What good is a delicate, fragile item to a buyer if it arrives smashed to smithereens or with part of it having broken off or cracked? Not only do they not receive the item they’ve paid for, but you will likely be forced to replace it if it wasn’t shipped appropriately, and on top of that, your company’s reputation will take a knock, too.
Fragile items must be shipped with great care, and part of that process involves choosing the right shipping company to fulfil your needs, and the use of appropriate fragile packaging.
To help you ship fragile items in the best and safest way possible, here is a handy guide:
Table of Contents
Firstly, the fulfilment process must be carefully considered:
Making sure that you have confidence in the company you choose to ship your fragile items is absolutely imperative, and you must be able to rely on them 100%.
Here are a couple of tips for selecting the right shipping company:
- Always choose shipping companies that have a great track record, and don’t automatically go for the one that offers you the cheapest deal.
- Take the time to explore your shipping options, and discuss with your chosen company which method is likely to be best for the type of fragile items you’re shipping.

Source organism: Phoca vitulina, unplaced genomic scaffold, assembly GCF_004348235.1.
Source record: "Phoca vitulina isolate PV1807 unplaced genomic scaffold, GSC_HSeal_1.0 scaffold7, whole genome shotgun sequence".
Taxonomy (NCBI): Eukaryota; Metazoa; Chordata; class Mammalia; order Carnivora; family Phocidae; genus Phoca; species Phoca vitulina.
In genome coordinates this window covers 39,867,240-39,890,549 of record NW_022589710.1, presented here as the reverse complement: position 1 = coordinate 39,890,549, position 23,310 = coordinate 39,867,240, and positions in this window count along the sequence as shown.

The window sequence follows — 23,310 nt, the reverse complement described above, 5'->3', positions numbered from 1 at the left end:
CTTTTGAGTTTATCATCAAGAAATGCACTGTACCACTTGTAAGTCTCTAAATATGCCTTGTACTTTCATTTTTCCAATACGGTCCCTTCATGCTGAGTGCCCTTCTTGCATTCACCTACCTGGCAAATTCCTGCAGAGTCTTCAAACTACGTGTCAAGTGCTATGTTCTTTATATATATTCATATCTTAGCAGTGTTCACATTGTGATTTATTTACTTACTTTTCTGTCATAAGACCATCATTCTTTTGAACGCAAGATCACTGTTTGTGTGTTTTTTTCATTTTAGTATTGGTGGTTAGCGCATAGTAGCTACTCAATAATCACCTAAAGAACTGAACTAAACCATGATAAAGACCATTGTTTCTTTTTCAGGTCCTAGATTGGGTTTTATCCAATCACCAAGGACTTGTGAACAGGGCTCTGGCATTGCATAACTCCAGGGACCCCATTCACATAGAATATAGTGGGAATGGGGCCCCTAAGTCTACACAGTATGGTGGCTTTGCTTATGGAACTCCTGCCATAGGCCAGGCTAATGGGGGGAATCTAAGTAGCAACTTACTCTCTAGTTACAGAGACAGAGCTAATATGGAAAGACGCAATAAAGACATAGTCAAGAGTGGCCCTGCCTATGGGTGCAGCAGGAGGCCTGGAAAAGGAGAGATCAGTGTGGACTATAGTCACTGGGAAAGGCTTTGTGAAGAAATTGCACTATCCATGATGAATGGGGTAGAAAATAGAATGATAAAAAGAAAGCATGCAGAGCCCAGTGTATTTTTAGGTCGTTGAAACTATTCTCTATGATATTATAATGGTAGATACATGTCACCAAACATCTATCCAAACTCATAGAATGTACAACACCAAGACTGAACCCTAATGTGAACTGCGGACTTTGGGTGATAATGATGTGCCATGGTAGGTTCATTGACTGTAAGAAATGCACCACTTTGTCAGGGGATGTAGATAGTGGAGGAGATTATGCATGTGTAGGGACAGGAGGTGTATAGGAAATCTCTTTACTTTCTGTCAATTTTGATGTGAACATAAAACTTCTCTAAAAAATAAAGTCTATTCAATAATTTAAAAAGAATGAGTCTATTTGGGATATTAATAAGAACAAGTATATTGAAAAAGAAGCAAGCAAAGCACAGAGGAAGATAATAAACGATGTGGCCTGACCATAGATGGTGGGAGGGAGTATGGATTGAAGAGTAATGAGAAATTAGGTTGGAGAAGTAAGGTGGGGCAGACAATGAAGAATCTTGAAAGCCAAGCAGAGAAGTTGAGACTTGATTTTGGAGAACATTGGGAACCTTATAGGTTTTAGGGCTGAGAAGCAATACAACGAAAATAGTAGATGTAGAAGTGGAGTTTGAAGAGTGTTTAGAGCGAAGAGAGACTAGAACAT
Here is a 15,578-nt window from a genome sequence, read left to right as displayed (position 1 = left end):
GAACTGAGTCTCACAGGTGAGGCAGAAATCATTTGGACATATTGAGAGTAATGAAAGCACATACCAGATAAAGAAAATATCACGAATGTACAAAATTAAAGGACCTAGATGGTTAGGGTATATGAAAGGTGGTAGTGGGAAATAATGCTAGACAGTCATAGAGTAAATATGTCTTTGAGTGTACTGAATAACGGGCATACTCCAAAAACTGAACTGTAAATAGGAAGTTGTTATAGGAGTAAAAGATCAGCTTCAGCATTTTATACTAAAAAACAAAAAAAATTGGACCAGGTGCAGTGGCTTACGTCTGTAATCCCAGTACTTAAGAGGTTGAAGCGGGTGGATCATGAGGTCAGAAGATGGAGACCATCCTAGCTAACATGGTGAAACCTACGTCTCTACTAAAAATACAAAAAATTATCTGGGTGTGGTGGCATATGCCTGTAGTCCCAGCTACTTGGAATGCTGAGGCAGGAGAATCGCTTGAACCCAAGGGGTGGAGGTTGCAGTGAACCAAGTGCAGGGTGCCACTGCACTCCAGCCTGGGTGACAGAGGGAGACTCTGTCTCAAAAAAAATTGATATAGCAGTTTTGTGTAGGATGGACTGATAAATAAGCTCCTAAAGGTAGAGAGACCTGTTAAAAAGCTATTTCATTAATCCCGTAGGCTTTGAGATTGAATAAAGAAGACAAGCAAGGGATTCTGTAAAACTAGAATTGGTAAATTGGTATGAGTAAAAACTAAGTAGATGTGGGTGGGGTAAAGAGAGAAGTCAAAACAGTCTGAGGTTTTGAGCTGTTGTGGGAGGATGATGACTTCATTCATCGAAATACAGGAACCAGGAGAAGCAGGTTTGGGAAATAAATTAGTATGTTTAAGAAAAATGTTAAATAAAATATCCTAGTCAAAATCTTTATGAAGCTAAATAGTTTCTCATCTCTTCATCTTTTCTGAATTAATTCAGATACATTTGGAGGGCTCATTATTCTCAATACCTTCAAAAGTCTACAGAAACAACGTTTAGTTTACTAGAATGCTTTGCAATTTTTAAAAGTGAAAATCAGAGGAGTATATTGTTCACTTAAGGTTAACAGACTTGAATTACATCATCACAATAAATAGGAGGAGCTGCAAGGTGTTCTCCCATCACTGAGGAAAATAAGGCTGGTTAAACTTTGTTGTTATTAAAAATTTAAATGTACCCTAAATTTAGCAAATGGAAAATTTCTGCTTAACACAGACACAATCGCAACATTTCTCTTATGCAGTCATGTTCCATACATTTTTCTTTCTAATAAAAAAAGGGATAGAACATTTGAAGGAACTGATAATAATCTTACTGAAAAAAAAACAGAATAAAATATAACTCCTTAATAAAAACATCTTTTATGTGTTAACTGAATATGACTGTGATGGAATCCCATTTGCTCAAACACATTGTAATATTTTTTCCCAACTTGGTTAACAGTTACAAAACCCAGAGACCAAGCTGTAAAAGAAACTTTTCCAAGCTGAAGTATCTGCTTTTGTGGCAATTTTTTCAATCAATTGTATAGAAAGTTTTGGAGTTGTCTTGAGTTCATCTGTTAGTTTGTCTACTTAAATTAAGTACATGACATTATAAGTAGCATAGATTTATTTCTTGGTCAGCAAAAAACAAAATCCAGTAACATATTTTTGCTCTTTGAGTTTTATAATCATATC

Secondly, it’s important to give ample thought to the packing
There are a number of different ways you can pack a fragile item to ensure that it reaches its destination in one piece, and some considerations to make when doing so:
- Use of void fills
Helping to keep fragile items in one place in their box or packet, void fills are most commonly known of as bubble wrap or packing peanuts, and they stop items from moving around during transit, and are a godsend when it comes to shopping items with high breakability, such as glass, chinaware and ceramics. You can also use void fills as wrapping for your items, helping to protect them from dents, scratches and nicks during transit.
- Consider the design of the packaging
Just assigning all of your fragile products to square cardboard boxes without taking into account the shape of the items, is asking for trouble. For example, you wouldn’t want to put a smaller, round item in a big, square box – even with lots of void fills. The type of box, packet or bag you use can have a significant impact on the condition of a fragile item when it arrives at its destination, and the less void fills you have to use, the better it is for everyone and the environment.
- Marking items as fragile
While this might seem obvious, it’s worth reiterating: if an item you’re shipping is delicate and likely to get damaged if not moved around with great care, you should make sure that it’s marked as such. Fragile stickers tell shipping and delivery agents that they need to take care when handling the goods, and if they don’t, they may be held responsible when the item arrives broken or damaged in some way.
No business wants to deliver broken items to their customers, but by following a few simple steps and taking care to mark fragile items appropriately, you can deliver your goods to satisfied customers and maintain your excellent reputation!